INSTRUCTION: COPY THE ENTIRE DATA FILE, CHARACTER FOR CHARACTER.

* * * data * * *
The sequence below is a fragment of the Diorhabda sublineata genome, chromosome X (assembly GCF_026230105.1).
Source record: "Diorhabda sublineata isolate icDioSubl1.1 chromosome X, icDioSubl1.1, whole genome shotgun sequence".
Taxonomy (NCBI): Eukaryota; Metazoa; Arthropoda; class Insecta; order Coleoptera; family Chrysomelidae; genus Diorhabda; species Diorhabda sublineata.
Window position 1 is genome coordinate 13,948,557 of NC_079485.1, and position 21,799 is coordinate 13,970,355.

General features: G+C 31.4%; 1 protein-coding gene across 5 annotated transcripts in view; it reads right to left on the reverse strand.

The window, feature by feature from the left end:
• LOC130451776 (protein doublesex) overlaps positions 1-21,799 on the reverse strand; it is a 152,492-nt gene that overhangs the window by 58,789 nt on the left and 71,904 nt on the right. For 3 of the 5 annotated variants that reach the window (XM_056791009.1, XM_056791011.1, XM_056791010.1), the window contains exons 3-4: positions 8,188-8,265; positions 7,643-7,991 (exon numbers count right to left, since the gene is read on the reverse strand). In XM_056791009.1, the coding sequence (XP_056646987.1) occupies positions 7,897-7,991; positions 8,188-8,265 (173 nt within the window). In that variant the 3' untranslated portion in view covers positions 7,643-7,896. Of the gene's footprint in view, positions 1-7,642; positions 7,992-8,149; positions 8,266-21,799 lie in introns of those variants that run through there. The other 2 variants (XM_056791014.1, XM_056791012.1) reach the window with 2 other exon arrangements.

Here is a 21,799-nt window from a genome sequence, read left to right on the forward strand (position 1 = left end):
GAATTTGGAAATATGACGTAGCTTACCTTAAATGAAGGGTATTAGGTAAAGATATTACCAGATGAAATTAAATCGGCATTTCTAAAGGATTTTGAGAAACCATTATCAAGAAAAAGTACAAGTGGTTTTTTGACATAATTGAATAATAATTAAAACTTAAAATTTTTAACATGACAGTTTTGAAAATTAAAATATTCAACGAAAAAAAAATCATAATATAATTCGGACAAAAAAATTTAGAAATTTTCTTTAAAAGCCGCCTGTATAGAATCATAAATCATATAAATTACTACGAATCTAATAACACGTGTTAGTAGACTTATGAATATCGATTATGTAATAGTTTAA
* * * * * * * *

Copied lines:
The sequence below is a fragment of the Diorhabda sublineata genome, chromosome X (assembly GCF_026230105.1).
Source record: "Diorhabda sublineata isolate icDioSubl1.1 chromosome X, icDioSubl1.1, whole genome shotgun sequence".
Taxonomy (NCBI): Eukaryota; Metazoa; Arthropoda; class Insecta; order Coleoptera; family Chrysomelidae; genus Diorhabda; species Diorhabda sublineata.
Window position 1 is genome coordinate 13,948,557 of NC_079485.1, and position 21,799 is coordinate 13,970,355.

General features: G+C 31.4%; 1 protein-coding gene across 5 annotated transcripts in view; it reads right to left on the reverse strand.

The window, feature by feature from the left end:
• LOC130451776 (protein doublesex) overlaps positions 1-21,799 on the reverse strand; it is a 152,492-nt gene that overhangs the window by 58,789 nt on the left and 71,904 nt on the right. For 3 of the 5 annotated variants that reach the window (XM_056791009.1, XM_056791011.1, XM_056791010.1), the window contains exons 3-4: positions 8,188-8,265; positions 7,643-7,991 (exon numbers count right to left, since the gene is read on the reverse strand). In XM_056791009.1, the coding sequence (XP_056646987.1) occupies positions 7,897-7,991; positions 8,188-8,265 (173 nt within the window). In that variant the 3' untranslated portion in view covers positions 7,643-7,896. Of the gene's footprint in view, positions 1-7,642; positions 7,992-8,149; positions 8,266-21,799 lie in introns of those variants that run through there. The other 2 variants (XM_056791014.1, XM_056791012.1) reach the window with 2 other exon arrangements.

Here is a 21,799-nt window from a genome sequence, read left to right on the forward strand (position 1 = left end):
GAATTTGGAAATATGACGTAGCTTACCTTAAATGAAGGGTATTAGGTAAAGATATTACCAGATGAAATTAAATCGGCATTTCTAAAGGATTTTGAGAAACCATTATCAAGAAAAAGTACAAGTGGTTTTTTGACATAATTGAATAATAATTAAAACTTAAAATTTTTAACATGACAGTTTTGAAAATTAAAATATTCAACGAAAAAAAAATCATAATATAATTCGGACAAAAAAATTTAGAAATTTTCTTTAAAAGCCGCCTGTATAGAATCATAAATCATATAAATTACTACGAATCTAATAACACGTGTTAGTAGACTTATGAATATCGATTATGTAATAGTTTAA